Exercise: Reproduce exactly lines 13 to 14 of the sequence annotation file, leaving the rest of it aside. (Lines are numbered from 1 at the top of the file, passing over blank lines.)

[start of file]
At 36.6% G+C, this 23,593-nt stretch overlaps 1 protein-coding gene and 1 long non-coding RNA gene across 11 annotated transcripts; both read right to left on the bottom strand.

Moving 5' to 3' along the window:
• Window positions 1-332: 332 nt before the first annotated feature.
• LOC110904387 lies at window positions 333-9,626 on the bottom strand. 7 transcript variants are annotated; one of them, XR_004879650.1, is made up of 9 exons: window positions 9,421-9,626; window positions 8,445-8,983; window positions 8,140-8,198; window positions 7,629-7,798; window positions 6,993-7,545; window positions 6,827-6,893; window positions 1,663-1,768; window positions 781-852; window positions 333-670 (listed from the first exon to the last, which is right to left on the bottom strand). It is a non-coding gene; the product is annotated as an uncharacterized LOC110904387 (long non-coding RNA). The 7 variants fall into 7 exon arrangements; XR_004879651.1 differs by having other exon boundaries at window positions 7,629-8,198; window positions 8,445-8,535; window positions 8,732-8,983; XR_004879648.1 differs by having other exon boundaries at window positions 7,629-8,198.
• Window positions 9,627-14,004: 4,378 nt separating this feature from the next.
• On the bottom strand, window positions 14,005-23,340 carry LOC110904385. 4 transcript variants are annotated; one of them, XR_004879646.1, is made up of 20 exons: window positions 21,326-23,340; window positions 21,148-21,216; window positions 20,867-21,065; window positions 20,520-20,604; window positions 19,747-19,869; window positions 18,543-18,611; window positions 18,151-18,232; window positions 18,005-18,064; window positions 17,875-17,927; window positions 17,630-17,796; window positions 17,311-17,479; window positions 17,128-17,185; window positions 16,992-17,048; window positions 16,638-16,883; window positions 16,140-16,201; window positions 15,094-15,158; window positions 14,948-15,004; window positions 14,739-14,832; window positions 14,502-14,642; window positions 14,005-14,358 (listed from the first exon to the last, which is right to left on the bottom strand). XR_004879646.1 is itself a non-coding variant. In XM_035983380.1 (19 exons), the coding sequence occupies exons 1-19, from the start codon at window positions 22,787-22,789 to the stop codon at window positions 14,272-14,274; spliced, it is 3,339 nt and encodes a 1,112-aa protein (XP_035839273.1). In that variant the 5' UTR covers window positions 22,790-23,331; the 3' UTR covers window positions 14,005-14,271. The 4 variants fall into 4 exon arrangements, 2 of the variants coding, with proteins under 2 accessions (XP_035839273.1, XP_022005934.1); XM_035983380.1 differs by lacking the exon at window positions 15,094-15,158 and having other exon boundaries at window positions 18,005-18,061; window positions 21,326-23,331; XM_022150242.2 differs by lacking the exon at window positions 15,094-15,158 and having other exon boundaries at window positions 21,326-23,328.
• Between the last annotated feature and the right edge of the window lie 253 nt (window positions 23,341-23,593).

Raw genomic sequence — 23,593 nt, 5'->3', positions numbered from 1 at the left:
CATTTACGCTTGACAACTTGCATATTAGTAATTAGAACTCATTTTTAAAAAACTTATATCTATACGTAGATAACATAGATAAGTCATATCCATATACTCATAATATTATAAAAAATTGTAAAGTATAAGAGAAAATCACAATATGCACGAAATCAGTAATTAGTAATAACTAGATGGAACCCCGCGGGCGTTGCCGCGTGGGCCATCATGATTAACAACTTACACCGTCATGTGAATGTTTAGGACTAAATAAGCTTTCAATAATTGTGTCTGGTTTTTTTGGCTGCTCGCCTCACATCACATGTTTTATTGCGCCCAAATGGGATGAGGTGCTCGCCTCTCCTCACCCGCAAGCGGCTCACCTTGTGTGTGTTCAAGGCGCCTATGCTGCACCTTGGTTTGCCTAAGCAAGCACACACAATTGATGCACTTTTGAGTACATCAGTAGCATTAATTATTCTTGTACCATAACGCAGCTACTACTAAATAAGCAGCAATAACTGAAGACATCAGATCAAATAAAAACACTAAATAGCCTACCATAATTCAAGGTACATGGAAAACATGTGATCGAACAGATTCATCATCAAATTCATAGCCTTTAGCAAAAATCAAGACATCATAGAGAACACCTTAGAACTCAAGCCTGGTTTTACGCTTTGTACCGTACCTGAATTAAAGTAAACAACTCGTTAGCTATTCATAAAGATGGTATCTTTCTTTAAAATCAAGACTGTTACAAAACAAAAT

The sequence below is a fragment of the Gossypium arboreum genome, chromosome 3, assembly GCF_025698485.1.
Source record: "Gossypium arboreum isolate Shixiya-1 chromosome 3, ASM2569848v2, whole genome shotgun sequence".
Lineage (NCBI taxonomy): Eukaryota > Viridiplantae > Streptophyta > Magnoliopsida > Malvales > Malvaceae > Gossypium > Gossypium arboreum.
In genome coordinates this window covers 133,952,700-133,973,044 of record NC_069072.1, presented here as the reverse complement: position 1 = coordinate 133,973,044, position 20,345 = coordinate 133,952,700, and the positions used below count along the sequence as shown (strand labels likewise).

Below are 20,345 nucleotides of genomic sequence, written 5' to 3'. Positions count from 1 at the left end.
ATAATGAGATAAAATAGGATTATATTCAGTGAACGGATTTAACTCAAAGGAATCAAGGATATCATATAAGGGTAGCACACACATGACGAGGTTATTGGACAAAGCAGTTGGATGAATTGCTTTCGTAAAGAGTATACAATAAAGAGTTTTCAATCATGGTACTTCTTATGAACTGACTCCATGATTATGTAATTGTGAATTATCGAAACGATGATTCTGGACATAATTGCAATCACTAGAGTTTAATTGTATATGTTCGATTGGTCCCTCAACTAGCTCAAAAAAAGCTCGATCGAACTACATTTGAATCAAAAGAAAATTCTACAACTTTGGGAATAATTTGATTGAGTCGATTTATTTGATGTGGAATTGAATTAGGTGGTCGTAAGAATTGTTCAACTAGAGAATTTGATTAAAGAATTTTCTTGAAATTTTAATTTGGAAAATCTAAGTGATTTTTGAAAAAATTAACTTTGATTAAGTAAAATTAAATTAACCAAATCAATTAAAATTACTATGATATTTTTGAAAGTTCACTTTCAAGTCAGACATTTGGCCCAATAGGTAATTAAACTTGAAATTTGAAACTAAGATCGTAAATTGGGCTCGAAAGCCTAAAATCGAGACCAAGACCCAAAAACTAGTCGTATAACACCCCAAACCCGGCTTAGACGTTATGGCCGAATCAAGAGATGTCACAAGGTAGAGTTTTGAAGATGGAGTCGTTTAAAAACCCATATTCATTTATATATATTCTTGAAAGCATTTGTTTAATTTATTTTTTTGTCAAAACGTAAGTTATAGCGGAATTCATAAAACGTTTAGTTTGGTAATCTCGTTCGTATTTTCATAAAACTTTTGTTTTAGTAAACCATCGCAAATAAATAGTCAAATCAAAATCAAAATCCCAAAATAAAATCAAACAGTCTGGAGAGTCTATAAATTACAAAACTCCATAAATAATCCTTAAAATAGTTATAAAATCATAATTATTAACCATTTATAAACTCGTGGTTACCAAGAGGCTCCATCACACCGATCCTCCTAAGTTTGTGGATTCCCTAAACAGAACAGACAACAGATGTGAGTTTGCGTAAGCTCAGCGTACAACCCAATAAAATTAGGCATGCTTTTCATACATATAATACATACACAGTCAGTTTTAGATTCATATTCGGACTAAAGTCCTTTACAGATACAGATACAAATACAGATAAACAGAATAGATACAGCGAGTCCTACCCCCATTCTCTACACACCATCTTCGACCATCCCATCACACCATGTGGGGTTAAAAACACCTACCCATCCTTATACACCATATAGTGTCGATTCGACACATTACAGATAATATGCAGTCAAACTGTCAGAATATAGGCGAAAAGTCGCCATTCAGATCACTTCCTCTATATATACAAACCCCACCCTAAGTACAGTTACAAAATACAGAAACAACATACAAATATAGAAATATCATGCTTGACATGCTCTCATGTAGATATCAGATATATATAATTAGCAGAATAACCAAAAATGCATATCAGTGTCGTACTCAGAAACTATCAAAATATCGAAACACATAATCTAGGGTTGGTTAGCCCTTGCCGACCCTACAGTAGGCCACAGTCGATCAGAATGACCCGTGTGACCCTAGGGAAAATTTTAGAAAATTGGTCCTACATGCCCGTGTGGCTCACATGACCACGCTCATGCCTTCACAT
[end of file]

In genome coordinates this window covers 133,952,700-133,973,044 of record NC_069072.1, presented here as the reverse complement: position 1 = coordinate 133,973,044, position 20,345 = coordinate 133,952,700, and the positions used below count along the sequence as shown (strand labels likewise).

Below are 20,345 nucleotides of genomic sequence, written 5' to 3'. Positions count from 1 at the left end.